They Aren’t in the History Books: Women Artists in History

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There is something missing in the histories of art. “What is that?” you ask. “Women artists,” will be my reply. While thumbing through older editions of art history books, it appears that art history was made, built, and sculpted primarily by men.

So many beautiful pieces of art have been made by women, and yet, they seem to have been forgotten in the world of art history. The National Museum of Women in the Arts stated that it was not until the 1980s that women artists were starting to be recognized in these history books, and even then, only twenty-seven were depicted (NMWA). It is sad to see that these talented artists were eliminated from art history simply because of their gender.

“It’s simply not done!”

“You cannot be a professional artist!”

In the nineteenth century women as artists were just as frowned upon as women in other forms of employment.  Females were expected to follow the very specific rules that were set forth for their gender, and professional art was not on the list of acceptable careers. Per the National Museum of Women in the Arts,

For most of the period, art education and professional recognition for women remained separate and unequal to that of their male peers. In late 18th-century France, the prestigious Académie des Beaux Arts limited female membership to four; the Royal Academy of Arts in England had only two female founding members (NMWA).

Instead of backing down, women fought back. In this paper, I want to discuss three women artists from the nineteenth century that challenged oppression and became successful artists. Each of them is unique in their study of art and in their background. I will discuss Mary Cassatt, who studied under the French Impressionists and put her name on the Impressionist movement both in France and the United States. Next, Edmonia Lewis, who despite adversity, became well known in the art world. She was the first woman of African-American and Native American descent to have achieved international fame and recognition as a sculptor. Finally, I will introduce Olive Rush, who grew up a Quaker and was inspired by genres of art ranging around the globe.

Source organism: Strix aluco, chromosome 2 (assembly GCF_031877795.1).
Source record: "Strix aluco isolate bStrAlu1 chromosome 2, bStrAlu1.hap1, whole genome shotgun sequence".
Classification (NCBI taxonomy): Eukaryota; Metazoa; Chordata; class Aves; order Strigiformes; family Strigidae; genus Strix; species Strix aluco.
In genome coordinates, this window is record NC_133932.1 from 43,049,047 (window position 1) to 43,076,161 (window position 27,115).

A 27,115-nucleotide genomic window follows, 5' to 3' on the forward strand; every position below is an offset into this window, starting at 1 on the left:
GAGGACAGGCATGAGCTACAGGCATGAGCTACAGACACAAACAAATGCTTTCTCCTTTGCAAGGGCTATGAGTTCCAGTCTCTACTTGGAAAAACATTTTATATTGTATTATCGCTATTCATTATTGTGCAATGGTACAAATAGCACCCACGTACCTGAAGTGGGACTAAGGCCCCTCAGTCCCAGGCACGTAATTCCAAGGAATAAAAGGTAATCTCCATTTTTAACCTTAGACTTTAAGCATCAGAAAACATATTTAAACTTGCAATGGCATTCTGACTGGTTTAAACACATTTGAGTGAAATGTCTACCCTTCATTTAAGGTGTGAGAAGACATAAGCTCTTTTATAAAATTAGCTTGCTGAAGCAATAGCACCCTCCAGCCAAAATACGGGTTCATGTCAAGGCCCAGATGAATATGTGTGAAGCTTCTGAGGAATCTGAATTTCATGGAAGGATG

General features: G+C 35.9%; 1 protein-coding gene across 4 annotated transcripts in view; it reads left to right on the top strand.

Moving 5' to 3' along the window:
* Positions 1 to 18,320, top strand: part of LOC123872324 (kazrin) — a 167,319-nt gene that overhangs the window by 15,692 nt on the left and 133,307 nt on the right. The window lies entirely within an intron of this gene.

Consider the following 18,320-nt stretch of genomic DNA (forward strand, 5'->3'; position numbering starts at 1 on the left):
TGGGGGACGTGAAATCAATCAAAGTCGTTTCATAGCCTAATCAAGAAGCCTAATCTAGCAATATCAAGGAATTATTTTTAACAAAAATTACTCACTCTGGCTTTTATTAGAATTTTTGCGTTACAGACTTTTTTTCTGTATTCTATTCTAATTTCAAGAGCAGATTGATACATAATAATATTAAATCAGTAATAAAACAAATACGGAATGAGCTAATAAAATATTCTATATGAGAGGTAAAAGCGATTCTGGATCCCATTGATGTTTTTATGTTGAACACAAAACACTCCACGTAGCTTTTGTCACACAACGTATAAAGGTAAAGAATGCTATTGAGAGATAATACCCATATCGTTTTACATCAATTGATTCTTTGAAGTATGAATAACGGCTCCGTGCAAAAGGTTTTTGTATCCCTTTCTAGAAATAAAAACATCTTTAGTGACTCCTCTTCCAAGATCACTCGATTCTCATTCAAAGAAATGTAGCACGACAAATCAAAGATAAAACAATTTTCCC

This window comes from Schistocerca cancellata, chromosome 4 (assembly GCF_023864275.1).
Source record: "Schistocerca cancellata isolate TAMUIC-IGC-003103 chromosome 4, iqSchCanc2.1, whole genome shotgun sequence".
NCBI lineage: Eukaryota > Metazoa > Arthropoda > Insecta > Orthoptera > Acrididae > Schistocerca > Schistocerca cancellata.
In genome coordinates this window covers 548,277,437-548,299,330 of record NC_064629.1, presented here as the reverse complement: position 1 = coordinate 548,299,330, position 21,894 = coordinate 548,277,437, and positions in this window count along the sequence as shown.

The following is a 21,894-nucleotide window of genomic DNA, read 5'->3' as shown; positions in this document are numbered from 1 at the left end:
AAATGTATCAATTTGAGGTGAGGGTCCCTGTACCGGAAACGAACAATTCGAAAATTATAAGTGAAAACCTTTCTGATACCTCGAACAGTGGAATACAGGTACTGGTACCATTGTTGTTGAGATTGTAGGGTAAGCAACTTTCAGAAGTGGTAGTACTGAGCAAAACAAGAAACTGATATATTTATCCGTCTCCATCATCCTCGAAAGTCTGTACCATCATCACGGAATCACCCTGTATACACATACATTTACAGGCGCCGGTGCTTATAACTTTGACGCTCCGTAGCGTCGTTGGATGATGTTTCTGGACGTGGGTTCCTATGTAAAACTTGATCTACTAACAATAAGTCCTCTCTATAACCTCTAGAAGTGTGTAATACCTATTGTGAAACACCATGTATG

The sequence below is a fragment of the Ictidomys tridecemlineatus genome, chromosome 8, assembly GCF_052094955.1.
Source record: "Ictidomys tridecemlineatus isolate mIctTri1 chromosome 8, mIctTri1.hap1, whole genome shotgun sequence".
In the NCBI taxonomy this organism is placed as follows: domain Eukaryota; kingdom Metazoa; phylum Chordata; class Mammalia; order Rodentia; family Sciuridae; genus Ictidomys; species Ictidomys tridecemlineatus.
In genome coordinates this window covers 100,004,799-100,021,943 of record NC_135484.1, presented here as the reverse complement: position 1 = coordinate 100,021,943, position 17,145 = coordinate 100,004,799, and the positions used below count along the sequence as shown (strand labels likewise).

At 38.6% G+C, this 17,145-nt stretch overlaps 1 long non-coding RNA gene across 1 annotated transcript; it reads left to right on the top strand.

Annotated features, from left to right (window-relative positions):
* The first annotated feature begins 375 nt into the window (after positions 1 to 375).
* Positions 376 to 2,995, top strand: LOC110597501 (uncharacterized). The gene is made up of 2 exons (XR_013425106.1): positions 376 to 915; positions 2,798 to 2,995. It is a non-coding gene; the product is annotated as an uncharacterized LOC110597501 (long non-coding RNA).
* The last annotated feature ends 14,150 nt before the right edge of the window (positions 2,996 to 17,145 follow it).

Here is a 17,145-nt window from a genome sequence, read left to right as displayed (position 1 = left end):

Mary Cassatt

Mary Stevenson-Cassatt, born May 22, 1844, in Pennsylvania was an American printmaker and painter (Mary Cassatt Org.).  Her father was a stockbroker, her mother the daughter of a banker (Art Story/Cassatt). Like many women of her time, her family protested her will to become an artist. But Cassatt pushed on. She studied at the Academy of Fine Arts in Philadelphia when she was only fifteen and continued her studies through the years of the American Civil War.  The website about Mary Cassatt states that, “…20% of the students [in the school] were female. Though most were not bent on making a career of art…Cassatt…was determined to become a professional artist” (Mary Cassatt Org.).  Who could blame her? Art was a career that carried prestige and the ability to publicly express one’s creativity.

She left the school in America where she believed she was not receiving a proper education and followed her family to France where she studied under expert artists and copied the styles and pieces of the masters. One of her acquaintances and teachers was Edgar Degas, an Impressionist painter.

The Impressionist style of painting was already considered rebellious; brought forth by painters with a new eye for style. They saw and expressed light in new ways adding softer shapes in natural colors, blended with views of average people were not what the administrators of the French Salons wanted to depict. They wanted strong details and formal studio settings. Instead of the intricate elements that other artists produced, Impressionist paintings were softer, vibrant, with an unfinished quality about them. In turn, they were faulted for this unfinished quality. In a struggle against the French government’s control of art in the salons, the Impressionist painters fought for recognition and popularity. They painted ‘en plain air’ (on site) and were castaways in the French shows (Viktoria).

As the unique style began to grow in popularity, Mary Cassatt could officially state she had joined their ranks (Weinberg). Cassatt was not only the first woman, but the first American to paint in the softer style; through the instruction of the Impressionist painters, Cassatt’s talents grew (Weinberg). Art Story, an organization devoted to art history states: